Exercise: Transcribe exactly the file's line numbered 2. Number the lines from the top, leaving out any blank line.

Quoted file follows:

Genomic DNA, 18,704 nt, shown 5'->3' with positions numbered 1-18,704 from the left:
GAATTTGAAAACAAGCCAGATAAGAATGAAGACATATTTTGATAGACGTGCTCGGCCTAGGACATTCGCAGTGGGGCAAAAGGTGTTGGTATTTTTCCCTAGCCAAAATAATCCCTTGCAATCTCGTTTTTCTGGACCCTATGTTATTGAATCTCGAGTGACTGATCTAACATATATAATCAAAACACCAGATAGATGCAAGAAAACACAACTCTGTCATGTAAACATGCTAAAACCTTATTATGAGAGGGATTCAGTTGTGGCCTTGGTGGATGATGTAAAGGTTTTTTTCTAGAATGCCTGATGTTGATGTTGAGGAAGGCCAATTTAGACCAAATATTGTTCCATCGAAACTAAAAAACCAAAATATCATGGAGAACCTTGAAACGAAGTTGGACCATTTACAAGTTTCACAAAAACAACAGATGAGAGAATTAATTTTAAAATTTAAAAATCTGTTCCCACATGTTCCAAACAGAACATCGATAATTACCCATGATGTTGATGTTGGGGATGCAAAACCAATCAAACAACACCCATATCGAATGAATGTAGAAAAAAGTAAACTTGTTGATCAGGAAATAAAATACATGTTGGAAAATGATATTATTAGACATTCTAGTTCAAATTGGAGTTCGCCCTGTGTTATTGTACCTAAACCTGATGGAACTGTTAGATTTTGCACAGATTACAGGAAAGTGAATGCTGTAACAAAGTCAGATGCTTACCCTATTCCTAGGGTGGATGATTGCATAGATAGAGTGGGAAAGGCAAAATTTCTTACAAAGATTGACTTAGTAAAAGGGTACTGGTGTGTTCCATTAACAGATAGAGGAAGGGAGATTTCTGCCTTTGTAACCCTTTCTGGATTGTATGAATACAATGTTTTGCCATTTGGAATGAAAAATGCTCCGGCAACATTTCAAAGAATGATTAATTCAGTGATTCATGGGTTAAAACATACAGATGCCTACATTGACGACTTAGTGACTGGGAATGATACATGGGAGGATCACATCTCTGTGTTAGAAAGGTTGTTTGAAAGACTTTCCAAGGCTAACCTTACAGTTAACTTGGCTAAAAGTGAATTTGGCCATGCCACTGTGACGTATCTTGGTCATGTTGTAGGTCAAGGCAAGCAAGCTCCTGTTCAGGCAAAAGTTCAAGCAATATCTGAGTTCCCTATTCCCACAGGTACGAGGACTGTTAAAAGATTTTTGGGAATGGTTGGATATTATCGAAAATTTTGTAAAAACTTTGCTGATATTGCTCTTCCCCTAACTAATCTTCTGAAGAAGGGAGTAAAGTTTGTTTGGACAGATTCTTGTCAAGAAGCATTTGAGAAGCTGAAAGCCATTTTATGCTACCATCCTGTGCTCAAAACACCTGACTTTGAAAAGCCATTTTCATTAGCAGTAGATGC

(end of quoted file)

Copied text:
GAATTTGAAAACAAGCCAGATAAGAATGAAGACATATTTTGATAGACGTGCTCGGCCTAGGACATTCGCAGTGGGGCAAAAGGTGTTGGTATTTTTCCCTAGCCAAAATAATCCCTTGCAATCTCGTTTTTCTGGACCCTATGTTATTGAATCTCGAGTGACTGATCTAACATATATAATCAAAACACCAGATAGATGCAAGAAAACACAACTCTGTCATGTAAACATGCTAAAACCTTATTATGAGAGGGATTCAGTTGTGGCCTTGGTGGATGATGTAAAGGTTTTTTTCTAGAATGCCTGATGTTGATGTTGAGGAAGGCCAATTTAGACCAAATATTGTTCCATCGAAACTAAAAAACCAAAATATCATGGAGAACCTTGAAACGAAGTTGGACCATTTACAAGTTTCACAAAAACAACAGATGAGAGAATTAATTTTAAAATTTAAAAATCTGTTCCCACATGTTCCAAACAGAACATCGATAATTACCCATGATGTTGATGTTGGGGATGCAAAACCAATCAAACAACACCCATATCGAATGAATGTAGAAAAAAGTAAACTTGTTGATCAGGAAATAAAATACATGTTGGAAAATGATATTATTAGACATTCTAGTTCAAATTGGAGTTCGCCCTGTGTTATTGTACCTAAACCTGATGGAACTGTTAGATTTTGCACAGATTACAGGAAAGTGAATGCTGTAACAAAGTCAGATGCTTACCCTATTCCTAGGGTGGATGATTGCATAGATAGAGTGGGAAAGGCAAAATTTCTTACAAAGATTGACTTAGTAAAAGGGTACTGGTGTGTTCCATTAACAGATAGAGGAAGGGAGATTTCTGCCTTTGTAACCCTTTCTGGATTGTATGAATACAATGTTTTGCCATTTGGAATGAAAAATGCTCCGGCAACATTTCAAAGAATGATTAATTCAGTGATTCATGGGTTAAAACATACAGATGCCTACATTGACGACTTAGTGACTGGGAATGATACATGGGAGGATCACATCTCTGTGTTAGAAAGGTTGTTTGAAAGACTTTCCAAGGCTAACCTTACAGTTAACTTGGCTAAAAGTGAATTTGGCCATGCCACTGTGACGTATCTTGGTCATGTTGTAGGTCAAGGCAAGCAAGCTCCTGTTCAGGCAAAAGTTCAAGCAATATCTGAGTTCCCTATTCCCACAGGTACGAGGACTGTTAAAAGATTTTTGGGAATGGTTGGATATTATCGAAAATTTTGTAAAAACTTTGCTGATATTGCTCTTCCCCTAACTAATCTTCTGAAGAAGGGAGTAAAGTTTGTTTGGACAGATTCTTGTCAAGAAGCATTTGAGAAGCTGAAAGCCATTTTATGCTACCATCCTGTGCTCAAAACACCTGACTTTGAAAAGCCATTTTCATTAGCAGTAGATGC